THE White House deadline to renew China's most-favored-nation trading status arrives June 3. Granting MFN to China has become an annual debate since 1989, when Congress threatened to impose sanctions on Beijing after the Tiananmen Square massacre. While MFN should not become the only lens through which to view US-China relations, still it offers one of the few public discussions about US policy toward repressive regimes.
Last year, President Clinton backed off his tough, early anti-MFN campaign rhetoric to grant MFN to China - provided Beijing meet seven human rights conditions during the year, including the ending of prison labor, and the right to emigrate. During the past year, the administration has sought to move MFN out of the center of the US-China relationship. Beijing, meanwhile, has not met the minimum human rights criteria, despite administration efforts to soft-pedal them. This puts Mr. Clinton in a tough spot. To grant MFN means the president appears to capitulate not only on China, but on the overall US position on democratic principles and values. If he does not, he again makes MFN the central issue.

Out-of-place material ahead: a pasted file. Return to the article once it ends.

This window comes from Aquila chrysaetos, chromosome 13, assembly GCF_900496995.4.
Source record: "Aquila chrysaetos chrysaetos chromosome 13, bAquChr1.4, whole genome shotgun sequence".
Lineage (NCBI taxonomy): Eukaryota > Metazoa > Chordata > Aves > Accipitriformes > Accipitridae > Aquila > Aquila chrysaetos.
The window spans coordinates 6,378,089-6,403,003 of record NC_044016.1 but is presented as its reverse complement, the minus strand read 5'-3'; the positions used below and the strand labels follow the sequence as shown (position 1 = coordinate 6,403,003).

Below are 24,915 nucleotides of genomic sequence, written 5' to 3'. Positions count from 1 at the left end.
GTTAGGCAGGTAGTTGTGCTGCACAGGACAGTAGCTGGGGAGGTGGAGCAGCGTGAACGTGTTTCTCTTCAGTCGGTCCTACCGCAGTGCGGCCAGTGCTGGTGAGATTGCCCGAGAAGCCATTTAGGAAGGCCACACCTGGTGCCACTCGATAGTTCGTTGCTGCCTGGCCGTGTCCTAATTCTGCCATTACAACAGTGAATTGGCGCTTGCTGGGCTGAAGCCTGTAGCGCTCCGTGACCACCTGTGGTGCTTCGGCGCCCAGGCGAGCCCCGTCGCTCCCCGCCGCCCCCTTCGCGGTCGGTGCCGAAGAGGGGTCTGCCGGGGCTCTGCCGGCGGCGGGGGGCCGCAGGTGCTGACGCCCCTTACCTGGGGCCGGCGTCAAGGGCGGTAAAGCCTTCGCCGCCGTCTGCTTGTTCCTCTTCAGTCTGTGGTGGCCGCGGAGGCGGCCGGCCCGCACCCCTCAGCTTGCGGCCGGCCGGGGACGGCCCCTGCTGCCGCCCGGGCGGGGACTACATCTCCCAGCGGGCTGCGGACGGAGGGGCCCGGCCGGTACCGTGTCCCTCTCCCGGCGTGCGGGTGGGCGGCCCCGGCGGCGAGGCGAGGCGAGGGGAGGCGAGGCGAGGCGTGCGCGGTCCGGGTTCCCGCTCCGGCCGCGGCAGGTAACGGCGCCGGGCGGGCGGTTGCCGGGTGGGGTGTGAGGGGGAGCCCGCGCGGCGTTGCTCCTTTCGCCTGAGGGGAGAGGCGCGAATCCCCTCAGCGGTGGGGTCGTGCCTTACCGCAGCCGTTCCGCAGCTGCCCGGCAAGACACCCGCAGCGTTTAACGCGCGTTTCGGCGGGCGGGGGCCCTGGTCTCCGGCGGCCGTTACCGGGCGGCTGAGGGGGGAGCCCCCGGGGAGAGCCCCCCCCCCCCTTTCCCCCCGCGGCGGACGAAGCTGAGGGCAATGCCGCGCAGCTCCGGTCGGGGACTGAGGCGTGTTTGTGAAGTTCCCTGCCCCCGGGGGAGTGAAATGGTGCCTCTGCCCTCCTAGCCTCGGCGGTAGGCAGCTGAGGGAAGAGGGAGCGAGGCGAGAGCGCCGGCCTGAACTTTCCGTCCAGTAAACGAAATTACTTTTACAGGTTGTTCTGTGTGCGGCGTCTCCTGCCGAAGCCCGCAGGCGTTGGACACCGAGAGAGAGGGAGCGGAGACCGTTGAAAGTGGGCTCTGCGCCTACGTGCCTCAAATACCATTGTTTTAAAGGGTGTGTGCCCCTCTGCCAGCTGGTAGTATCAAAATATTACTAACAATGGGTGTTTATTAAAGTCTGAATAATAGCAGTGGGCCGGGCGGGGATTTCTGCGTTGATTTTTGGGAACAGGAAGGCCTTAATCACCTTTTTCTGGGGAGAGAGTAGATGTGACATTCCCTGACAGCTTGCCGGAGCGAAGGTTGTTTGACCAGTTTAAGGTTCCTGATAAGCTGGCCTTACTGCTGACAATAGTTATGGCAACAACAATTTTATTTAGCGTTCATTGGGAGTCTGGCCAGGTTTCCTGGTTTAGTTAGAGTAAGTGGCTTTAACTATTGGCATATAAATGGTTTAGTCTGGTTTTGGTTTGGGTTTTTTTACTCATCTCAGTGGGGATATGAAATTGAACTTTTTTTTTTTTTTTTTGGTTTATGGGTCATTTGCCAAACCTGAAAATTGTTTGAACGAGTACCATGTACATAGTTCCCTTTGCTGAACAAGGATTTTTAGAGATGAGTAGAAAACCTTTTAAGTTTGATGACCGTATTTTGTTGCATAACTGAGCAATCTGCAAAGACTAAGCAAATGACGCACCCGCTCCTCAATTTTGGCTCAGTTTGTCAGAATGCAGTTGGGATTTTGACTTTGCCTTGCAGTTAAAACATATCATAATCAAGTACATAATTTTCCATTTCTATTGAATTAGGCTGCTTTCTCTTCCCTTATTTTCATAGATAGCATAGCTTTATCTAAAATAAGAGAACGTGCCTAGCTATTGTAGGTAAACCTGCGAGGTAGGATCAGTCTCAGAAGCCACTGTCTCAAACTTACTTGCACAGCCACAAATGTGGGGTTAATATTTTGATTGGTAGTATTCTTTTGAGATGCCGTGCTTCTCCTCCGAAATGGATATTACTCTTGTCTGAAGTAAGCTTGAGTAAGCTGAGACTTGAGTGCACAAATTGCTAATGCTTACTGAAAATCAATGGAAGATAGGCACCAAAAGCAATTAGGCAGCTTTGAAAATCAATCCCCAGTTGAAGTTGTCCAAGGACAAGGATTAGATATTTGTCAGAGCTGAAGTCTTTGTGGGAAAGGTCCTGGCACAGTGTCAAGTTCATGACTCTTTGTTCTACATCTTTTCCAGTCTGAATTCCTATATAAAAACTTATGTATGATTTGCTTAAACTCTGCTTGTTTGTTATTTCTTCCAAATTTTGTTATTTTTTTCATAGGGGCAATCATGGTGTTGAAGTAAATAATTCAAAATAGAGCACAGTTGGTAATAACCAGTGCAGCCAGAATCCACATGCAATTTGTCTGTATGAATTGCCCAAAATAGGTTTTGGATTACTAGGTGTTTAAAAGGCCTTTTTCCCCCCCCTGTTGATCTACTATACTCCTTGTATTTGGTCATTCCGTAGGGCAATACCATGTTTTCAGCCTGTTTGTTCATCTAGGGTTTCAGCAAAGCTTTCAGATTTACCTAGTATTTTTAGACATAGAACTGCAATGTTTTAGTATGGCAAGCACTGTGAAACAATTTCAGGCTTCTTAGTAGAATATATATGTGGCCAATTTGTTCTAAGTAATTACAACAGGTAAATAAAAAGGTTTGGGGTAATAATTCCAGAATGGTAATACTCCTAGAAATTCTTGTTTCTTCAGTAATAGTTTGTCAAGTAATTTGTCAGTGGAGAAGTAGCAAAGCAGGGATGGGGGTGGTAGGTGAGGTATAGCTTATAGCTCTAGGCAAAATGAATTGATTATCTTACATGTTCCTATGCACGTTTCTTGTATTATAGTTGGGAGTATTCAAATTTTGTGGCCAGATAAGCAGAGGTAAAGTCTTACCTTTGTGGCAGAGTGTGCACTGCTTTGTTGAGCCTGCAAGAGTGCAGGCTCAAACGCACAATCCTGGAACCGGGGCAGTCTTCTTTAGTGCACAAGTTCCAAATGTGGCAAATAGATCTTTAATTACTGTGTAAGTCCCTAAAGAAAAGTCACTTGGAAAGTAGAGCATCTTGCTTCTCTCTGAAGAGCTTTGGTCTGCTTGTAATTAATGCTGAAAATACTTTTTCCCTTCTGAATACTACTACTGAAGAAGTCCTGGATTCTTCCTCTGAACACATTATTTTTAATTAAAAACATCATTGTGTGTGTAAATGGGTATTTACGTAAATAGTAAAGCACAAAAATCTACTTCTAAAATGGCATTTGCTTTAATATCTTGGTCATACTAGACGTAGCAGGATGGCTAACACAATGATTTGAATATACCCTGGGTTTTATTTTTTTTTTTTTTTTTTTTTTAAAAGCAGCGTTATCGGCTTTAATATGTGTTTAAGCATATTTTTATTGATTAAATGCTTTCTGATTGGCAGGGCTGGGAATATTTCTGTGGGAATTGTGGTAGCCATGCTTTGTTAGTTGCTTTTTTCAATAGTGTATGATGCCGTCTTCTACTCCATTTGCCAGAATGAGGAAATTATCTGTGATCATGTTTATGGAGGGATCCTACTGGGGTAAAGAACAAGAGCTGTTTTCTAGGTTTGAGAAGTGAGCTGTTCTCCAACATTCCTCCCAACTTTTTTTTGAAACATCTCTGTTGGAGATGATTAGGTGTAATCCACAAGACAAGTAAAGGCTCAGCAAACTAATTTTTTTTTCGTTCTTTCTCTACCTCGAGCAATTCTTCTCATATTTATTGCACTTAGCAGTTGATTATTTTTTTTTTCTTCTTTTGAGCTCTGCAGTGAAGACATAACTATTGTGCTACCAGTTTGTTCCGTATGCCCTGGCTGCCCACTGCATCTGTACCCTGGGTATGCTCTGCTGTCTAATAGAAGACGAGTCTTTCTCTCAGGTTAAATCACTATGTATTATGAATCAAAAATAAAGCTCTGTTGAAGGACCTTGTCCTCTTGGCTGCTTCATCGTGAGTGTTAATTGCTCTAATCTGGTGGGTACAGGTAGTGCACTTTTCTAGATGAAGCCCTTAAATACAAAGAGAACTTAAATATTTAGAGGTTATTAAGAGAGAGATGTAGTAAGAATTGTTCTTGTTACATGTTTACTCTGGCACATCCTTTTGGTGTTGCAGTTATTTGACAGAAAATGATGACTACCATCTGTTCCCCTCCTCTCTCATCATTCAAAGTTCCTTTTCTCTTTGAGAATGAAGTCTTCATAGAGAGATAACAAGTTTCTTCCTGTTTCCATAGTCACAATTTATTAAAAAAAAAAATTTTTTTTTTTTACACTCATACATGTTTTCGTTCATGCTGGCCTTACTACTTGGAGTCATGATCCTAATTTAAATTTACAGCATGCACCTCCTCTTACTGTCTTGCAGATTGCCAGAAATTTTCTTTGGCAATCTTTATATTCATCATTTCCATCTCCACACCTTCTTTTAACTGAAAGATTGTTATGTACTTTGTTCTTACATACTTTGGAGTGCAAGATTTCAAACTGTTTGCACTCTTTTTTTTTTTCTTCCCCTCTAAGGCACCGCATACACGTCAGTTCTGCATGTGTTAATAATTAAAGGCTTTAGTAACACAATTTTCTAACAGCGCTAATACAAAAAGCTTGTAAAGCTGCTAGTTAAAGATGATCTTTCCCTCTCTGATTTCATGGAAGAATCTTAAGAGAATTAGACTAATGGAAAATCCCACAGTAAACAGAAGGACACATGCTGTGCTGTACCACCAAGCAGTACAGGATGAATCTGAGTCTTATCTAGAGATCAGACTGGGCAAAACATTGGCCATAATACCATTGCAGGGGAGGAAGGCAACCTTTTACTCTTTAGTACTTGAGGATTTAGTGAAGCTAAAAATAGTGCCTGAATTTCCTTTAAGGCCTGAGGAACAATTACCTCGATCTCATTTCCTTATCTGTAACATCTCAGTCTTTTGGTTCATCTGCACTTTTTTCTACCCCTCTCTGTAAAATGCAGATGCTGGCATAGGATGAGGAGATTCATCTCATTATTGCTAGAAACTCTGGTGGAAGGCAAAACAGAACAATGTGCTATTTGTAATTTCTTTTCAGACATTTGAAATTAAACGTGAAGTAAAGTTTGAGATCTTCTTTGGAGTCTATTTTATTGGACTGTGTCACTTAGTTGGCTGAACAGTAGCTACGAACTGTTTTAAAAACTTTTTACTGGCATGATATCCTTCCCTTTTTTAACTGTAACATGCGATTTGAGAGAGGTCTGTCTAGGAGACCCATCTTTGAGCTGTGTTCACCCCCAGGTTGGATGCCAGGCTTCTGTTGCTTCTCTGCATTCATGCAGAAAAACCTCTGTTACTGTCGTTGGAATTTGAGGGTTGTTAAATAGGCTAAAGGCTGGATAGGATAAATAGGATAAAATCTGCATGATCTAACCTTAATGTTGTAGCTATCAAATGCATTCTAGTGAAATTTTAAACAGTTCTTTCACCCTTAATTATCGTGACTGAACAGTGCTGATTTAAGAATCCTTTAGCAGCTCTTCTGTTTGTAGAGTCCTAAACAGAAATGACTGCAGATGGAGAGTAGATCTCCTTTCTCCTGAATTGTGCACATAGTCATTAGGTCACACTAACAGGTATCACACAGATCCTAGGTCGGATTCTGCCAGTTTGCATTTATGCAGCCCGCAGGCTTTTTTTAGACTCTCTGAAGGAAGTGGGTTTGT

Many China experts rightly question MFN's effectiveness. It may hurt many ordinary Chinese and give ammunition to hard-liners. The problem is compounded by Washington's inconsistent MFN threats, which baffle even moderate Chinese leaders. The US has issues to raise with Beijing other than MFN: weapons-technology exports, religious persecution, infringement of copyright laws, forced sterilization. Moreover, the US needs Beijing to pressure North Korea on its nuclear program.
What the president should do is apply selective sanctions against China. China has a $25 billion trade surplus with the US. Selective sanctions are thus possible. Chinese leaders do want US MFN status, despite their tough talk. They have spent a great deal of time on the issue, and their economy is completely geared for export.
What the administration should not do is abandon the MFN debate, or the important linkage between trade and human rights. Sanctions are a way to punish repressive regimes. While the administration may have to give in a bit on MFN for China, the real danger is that the administration will mothball a US human rights policy that includes punitive measures.
When Secretary of State Christopher was rebuffed in China for raising human rights, it was not because Beijing is willing to sacrifice MFN. It was because Beijing calculated Clinton isn't serious about human rights. How many other nations will agree?